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When working within Story-Space, at what point do you generally begin to move into working on the Non-Diegetic (i.e. the subtextual/emotional) part of the design? I know that every space, even a literally described one, can carry emotional context with it, but I'm wondering if I shouldn't wait until the scenes are better established before starting to interpret them emotionally. I don't want to jump the gun and marry myself to sounds that end up being misleading or incorrect...

Thoughts?

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I usually don't start with either. I'll layer in the most rediculus sound/music possible. Something that I have no real connection with to the film, put it in no particular order and at random. Then I do random processing, reversals, etc and watch the film in it's entirety. After that I remove everything and start from scratch.

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  • Wow, this is an interesting approach! What is the effect of working this way? Why do you do it like that? How big are the projects where this approach is useful? – Morten Green Apr 13 '11 at 17:30
  • The projects can be feature films or smaller, from doing this I use sound as a tool to break the stereotypeds seeded by image and sound relationship – Jennifer Apr 13 '11 at 19:08
  • @Jennifer, You = Genius – g.a.harry Apr 13 '11 at 19:57
  • @Jennifer, I am still puzzled by this approach. How long do you work in this "mode". Do you keep it to yourself or do you show the best parts to others? – Morten Green Apr 15 '11 at 9:41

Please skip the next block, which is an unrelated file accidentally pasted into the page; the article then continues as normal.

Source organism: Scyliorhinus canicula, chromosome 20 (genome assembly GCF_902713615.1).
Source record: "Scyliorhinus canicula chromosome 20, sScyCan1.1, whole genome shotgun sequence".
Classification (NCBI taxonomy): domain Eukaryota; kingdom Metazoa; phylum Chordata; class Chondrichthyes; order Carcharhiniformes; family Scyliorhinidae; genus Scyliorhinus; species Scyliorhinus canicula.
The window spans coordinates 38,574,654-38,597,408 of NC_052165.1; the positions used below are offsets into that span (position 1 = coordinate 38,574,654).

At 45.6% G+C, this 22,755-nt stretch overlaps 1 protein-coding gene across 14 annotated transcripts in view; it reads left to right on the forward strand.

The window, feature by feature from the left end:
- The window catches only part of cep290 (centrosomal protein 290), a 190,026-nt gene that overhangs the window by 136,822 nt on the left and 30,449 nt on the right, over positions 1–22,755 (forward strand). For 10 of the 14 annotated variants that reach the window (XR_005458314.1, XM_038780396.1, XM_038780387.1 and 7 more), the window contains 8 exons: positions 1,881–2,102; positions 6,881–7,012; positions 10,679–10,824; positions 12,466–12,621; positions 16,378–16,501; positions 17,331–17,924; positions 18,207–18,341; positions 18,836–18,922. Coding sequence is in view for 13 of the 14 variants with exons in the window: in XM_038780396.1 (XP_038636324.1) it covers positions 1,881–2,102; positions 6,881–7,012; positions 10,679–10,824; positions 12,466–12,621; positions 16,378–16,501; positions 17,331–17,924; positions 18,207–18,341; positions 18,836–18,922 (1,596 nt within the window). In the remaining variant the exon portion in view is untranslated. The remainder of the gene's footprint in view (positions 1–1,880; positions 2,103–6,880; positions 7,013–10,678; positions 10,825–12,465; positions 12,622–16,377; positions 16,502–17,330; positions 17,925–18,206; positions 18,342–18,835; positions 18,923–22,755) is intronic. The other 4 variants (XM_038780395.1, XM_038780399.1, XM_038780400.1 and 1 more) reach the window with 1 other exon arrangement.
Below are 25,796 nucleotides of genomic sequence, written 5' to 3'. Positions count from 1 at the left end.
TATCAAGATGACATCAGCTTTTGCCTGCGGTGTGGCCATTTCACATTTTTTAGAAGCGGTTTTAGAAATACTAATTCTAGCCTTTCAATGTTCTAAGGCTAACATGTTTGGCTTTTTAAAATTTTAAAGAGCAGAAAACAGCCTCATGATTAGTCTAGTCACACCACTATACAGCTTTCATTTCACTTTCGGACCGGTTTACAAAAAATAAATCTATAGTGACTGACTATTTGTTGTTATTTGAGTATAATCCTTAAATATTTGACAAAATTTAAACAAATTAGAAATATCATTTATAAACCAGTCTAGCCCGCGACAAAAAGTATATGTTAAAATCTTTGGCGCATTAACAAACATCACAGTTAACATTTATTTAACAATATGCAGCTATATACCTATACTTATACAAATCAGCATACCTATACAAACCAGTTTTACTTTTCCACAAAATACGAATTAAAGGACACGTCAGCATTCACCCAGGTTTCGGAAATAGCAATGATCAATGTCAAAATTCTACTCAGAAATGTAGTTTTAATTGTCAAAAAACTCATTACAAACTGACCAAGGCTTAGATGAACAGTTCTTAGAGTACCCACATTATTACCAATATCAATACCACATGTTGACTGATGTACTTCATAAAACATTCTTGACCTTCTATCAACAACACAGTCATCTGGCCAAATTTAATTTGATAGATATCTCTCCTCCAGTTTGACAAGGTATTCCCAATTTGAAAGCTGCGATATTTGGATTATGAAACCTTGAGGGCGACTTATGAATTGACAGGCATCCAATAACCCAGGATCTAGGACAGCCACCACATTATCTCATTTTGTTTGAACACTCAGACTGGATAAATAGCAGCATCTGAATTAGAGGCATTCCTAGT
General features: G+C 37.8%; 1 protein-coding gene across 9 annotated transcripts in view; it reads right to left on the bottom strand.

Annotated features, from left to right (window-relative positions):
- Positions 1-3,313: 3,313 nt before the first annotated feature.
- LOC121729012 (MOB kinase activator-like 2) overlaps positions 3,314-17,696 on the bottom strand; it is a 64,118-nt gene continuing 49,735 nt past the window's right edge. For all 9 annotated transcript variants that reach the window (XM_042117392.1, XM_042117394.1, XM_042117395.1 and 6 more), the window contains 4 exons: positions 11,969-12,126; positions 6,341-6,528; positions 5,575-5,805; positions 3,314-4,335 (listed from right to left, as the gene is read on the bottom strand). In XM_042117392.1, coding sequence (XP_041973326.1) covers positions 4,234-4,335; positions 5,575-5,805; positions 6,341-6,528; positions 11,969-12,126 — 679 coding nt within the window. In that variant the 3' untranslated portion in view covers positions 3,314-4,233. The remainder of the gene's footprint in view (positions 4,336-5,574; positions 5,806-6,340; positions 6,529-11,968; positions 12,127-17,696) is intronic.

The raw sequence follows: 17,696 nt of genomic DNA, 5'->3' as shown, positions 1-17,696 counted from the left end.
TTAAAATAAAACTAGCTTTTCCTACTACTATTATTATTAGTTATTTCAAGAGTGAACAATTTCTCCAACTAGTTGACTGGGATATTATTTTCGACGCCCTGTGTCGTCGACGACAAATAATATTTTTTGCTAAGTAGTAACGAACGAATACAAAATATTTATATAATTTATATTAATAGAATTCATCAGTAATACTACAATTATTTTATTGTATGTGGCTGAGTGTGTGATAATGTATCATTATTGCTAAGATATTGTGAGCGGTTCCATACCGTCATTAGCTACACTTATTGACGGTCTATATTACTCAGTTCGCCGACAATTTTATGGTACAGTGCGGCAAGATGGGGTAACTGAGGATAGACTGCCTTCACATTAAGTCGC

• Just as long as I feel is necessary. It isn't always the BEST way to work, just an idea. – Jennifer Apr 20 '11 at 19:28
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It's all part of the same approach to me ie I follow my instincts (and then evolve the results) as to what the film/scene/moment needs. I've always found the term diegetic to be used by people analyzing films rather than making them (that's not a criticism, just an observation) Surely all parts of the soundtrack carry emotion depending on their context, so for me it's hard/impossible to generalize about. I am stating the obvious but film is a complex art, and each film reveals its meaning/s over time. There is no time too soon or too late to be thinking about the emotional contribution sound can make...

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  • Agreed. Having the semiotic background to discuss diegesis is great, but if you're in a spotting session or are designing and you just mention or throw in a non-diegetic sound, your team's reaction will tell you everything. If they react positively - or perhaps better, if not at all - then it's probably the right thing! Another quote that's less highbrow comes to mind: "Ain't 'nuthin' to it but to do it." :-p – NoiseJockey Apr 16 '11 at 17:22
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I go there right away, I can't help it!

If I intuitively feel like adding an emotional sound to a scene, it is probably the right emotion for me. It is a starting point for building the emotional sound.

It may end up sounding differently in the end, in fact it always does, but I need to attack the problem and work with it, in order to understand how the emotion interacts with the film.

When the director sees my work, he may like it or he may not like it, or he may like some of it. Either way working with sound for films is a collaboration between the sound designer and the director, where the sound designer helps the director complete his vision for the film.

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  • So, basically, just go with it and stop thinking about it so much... – g.a.harry Apr 13 '11 at 16:10
  • @ g.a.harry Well most films do require that you think a bit, and you have to stay within your audio concept, but your gut feeling, your intuition, is invaluable. – Morten Green Apr 15 '11 at 9:38
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It depends on how brave and confident you are

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